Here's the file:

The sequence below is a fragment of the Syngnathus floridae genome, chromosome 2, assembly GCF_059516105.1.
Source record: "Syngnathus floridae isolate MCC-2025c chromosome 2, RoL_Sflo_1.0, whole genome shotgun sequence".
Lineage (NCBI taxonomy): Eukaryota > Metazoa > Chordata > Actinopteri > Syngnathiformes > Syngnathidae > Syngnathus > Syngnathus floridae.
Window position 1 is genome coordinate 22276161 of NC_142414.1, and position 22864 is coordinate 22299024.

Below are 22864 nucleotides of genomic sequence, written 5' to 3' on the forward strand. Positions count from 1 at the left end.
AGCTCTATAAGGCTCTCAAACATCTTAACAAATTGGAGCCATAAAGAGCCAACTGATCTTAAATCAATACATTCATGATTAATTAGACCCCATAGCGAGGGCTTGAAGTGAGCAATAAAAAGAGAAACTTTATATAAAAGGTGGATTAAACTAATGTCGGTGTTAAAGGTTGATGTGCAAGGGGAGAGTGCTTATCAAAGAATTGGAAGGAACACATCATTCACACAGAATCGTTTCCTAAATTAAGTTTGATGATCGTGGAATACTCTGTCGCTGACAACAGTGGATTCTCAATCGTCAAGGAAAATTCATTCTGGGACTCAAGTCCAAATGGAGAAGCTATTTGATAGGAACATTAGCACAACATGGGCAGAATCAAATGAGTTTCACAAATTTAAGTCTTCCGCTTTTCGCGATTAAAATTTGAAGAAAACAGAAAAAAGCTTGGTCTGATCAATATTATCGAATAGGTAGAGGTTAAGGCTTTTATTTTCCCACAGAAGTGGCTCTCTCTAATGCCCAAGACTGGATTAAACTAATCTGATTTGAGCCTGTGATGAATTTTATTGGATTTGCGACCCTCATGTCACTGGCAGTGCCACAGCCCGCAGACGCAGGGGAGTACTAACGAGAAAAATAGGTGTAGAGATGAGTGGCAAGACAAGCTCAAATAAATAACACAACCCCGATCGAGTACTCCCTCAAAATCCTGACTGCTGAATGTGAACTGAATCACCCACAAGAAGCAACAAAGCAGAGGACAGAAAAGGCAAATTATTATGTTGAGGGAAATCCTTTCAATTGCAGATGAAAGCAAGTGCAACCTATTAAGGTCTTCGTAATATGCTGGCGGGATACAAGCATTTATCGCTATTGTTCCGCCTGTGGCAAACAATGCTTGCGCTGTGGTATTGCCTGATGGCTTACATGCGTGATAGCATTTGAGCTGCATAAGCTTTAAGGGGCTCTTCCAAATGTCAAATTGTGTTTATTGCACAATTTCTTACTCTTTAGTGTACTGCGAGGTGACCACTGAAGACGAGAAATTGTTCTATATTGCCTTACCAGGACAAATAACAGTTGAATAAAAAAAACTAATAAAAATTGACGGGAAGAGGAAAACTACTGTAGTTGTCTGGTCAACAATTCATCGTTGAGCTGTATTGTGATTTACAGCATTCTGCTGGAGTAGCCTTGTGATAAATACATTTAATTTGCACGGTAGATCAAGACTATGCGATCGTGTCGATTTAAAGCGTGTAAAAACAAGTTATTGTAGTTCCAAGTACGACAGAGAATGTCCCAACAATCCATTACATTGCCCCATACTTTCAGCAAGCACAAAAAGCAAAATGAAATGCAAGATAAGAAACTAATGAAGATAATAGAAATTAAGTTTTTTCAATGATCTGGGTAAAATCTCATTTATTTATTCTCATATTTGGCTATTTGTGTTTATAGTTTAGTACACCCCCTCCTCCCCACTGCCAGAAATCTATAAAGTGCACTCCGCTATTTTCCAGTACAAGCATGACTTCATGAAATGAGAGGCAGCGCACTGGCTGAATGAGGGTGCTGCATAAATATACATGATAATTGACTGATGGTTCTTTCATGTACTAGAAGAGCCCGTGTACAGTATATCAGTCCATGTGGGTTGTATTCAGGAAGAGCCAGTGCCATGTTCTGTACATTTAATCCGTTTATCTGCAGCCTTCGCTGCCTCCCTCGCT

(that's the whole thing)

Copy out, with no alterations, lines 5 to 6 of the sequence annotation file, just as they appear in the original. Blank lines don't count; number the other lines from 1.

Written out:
Below are 22864 nucleotides of genomic sequence, written 5' to 3' on the forward strand. Positions count from 1 at the left end.
AGCTCTATAAGGCTCTCAAACATCTTAACAAATTGGAGCCATAAAGAGCCAACTGATCTTAAATCAATACATTCATGATTAATTAGACCCCATAGCGAGGGCTTGAAGTGAGCAATAAAAAGAGAAACTTTATATAAAAGGTGGATTAAACTAATGTCGGTGTTAAAGGTTGATGTGCAAGGGGAGAGTGCTTATCAAAGAATTGGAAGGAACACATCATTCACACAGAATCGTTTCCTAAATTAAGTTTGATGATCGTGGAATACTCTGTCGCTGACAACAGTGGATTCTCAATCGTCAAGGAAAATTCATTCTGGGACTCAAGTCCAAATGGAGAAGCTATTTGATAGGAACATTAGCACAACATGGGCAGAATCAAATGAGTTTCACAAATTTAAGTCTTCCGCTTTTCGCGATTAAAATTTGAAGAAAACAGAAAAAAGCTTGGTCTGATCAATATTATCGAATAGGTAGAGGTTAAGGCTTTTATTTTCCCACAGAAGTGGCTCTCTCTAATGCCCAAGACTGGATTAAACTAATCTGATTTGAGCCTGTGATGAATTTTATTGGATTTGCGACCCTCATGTCACTGGCAGTGCCACAGCCCGCAGACGCAGGGGAGTACTAACGAGAAAAATAGGTGTAGAGATGAGTGGCAAGACAAGCTCAAATAAATAACACAACCCCGATCGAGTACTCCCTCAAAATCCTGACTGCTGAATGTGAACTGAATCACCCACAAGAAGCAACAAAGCAGAGGACAGAAAAGGCAAATTATTATGTTGAGGGAAATCCTTTCAATTGCAGATGAAAGCAAGTGCAACCTATTAAGGTCTTCGTAATATGCTGGCGGGATACAAGCATTTATCGCTATTGTTCCGCCTGTGGCAAACAATGCTTGCGCTGTGGTATTGCCTGATGGCTTACATGCGTGATAGCATTTGAGCTGCATAAGCTTTAAGGGGCTCTTCCAAATGTCAAATTGTGTTTATTGCACAATTTCTTACTCTTTAGTGTACTGCGAGGTGACCACTGAAGACGAGAAATTGTTCTATATTGCCTTACCAGGACAAATAACAGTTGAATAAAAAAAACTAATAAAAATTGACGGGAAGAGGAAAACTACTGTAGTTGTCTGGTCAACAATTCATCGTTGAGCTGTATTGTGATTTACAGCATTCTGCTGGAGTAGCCTTGTGATAAATACATTTAATTTGCACGGTAGATCAAGACTATGCGATCGTGTCGATTTAAAGCGTGTAAAAACAAGTTATTGTAGTTCCAAGTACGACAGAGAATGTCCCAACAATCCATTACATTGCCCCATACTTTCAGCAAGCACAAAAAGCAAAATGAAATGCAAGATAAGAAACTAATGAAGATAATAGAAATTAAGTTTTTTCAATGATCTGGGTAAAATCTCATTTATTTATTCTCATATTTGGCTATTTGTGTTTATAGTTTAGTACACCCCCTCCTCCCCACTGCCAGAAATCTATAAAGTGCACTCCGCTATTTTCCAGTACAAGCATGACTTCATGAAATGAGAGGCAGCGCACTGGCTGAATGAGGGTGCTGCATAAATATACATGATAATTGACTGATGGTTCTTTCATGTACTAGAAGAGCCCGTGTACAGTATATCAGTCCATGTGGGTTGTATTCAGGAAGAGCCAGTGCCATGTTCTGTACATTTAATCCGTTTATCTGCAGCCTTCGCTGCCTCCCTCGCT